What does it take to lead a club at AHS?
Enjoy providing service to the community? Interested in learning more about an academic subject? No matter what your hobby may be, chances are that there’s a club on campus dedicated to it. Clubs offer a way for students to engage in constructive activities that they are passionate about while also interacting with other students who share similar interests. With that being said, how do club leaders manage to keep their clubs engaging and fun throughout the year, and what goes into running a club?
Club presidents, with the support of officers, are responsible for making sure that a club runs smoothly and that members are happy and satisfied. For Anchal Lamba (12), who is president of Interact, a service club and one of the largest clubs on campus, this means centering club events around the core values and purposes of the club.
“I work to place emphasis on passion for service and community building. It is crucial to Interact’s purpose: to provide an opportunity for young people to work together in a fellowship dedicated to service and international understanding,” she explained. “This is done through the numerous service events, community and global projects, and collaboration opportunities that I make sure the club provides. I want the students at American to experience what I gained in my four years here: leadership skills, new perspectives, and access to community of inspirational youth.”
Although it is a fulfilling responsibility, coordinating interesting and purposeful events can be a demanding experience.
“People want a lot from the club,” said Prisha Davda (11), president of Chess Club. “They expect that we immediately start going to [chess] tournaments.” What’s unique about her situation is that Chess Club is a new club this year, and this has required additional efforts to prepare the club for function. “I’m trying my best to meet up to people’s expectations, but I also think preparation is necessary,” she describes. “We are all working on planning a tournament [rather than diving straight in].”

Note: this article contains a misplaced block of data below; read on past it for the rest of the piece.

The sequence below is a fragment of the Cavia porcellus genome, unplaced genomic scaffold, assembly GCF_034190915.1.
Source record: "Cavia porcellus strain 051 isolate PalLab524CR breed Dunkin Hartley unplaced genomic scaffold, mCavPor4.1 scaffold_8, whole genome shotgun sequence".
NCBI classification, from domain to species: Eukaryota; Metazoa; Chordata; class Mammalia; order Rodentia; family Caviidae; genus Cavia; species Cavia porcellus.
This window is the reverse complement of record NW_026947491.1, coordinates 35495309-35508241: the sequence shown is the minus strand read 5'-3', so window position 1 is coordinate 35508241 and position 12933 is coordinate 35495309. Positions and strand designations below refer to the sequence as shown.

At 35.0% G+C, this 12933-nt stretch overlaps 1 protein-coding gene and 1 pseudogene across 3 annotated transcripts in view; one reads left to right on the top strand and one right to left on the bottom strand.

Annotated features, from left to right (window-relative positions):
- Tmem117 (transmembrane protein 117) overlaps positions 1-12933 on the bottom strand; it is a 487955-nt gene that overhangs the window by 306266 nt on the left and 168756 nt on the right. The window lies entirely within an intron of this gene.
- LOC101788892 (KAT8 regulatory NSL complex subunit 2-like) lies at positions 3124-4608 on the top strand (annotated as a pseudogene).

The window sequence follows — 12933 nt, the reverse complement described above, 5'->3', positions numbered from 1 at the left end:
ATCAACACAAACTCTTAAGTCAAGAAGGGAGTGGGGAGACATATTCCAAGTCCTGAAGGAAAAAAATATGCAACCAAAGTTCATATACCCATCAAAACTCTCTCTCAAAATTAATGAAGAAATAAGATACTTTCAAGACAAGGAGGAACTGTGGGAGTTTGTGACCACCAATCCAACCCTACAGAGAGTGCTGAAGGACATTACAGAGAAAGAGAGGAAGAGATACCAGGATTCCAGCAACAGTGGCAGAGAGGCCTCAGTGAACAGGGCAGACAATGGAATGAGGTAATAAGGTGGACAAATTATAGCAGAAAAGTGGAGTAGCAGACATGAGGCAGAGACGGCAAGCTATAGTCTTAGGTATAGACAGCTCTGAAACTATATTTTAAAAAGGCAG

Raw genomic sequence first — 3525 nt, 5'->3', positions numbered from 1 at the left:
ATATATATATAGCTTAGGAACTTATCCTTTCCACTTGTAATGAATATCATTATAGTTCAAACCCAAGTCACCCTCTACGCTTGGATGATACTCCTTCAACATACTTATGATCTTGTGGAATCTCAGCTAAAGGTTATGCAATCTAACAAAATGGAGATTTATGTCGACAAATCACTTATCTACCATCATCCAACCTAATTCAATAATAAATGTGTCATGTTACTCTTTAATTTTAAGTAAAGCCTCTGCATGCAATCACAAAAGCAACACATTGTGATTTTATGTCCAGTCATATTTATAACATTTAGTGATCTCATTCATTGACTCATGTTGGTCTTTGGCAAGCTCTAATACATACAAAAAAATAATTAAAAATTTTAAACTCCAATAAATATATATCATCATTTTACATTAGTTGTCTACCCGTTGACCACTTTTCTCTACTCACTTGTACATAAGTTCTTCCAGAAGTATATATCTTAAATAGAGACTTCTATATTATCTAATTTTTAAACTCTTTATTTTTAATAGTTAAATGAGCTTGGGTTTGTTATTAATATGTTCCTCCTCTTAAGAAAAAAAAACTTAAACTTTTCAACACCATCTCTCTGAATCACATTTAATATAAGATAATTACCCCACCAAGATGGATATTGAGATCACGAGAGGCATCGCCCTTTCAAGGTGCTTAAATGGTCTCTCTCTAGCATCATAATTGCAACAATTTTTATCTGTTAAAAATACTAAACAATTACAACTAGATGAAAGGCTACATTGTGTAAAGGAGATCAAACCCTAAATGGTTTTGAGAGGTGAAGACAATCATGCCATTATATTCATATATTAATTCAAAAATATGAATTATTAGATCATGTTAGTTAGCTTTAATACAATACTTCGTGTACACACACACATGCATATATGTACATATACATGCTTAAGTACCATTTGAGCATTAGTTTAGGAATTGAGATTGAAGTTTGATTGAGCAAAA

Lamba faces perhaps an elevated amount of stress compared to other club presidents due to the size of her club and its large impact.
“The word ‘stressful’ is honestly an understatement for my responsibilities, which are often more than my academic-related work,” she said. For her, sacrifices are necessary in order to ensure the club’s well-being and complete everything that needs to be done. “We eventually deal with the to-do list, even if it means I have to crash at [co-president Archisha Datta]’s place and sort everything out, or meet with her in the library during lunch to delegate tasks amongst each other and our officers.”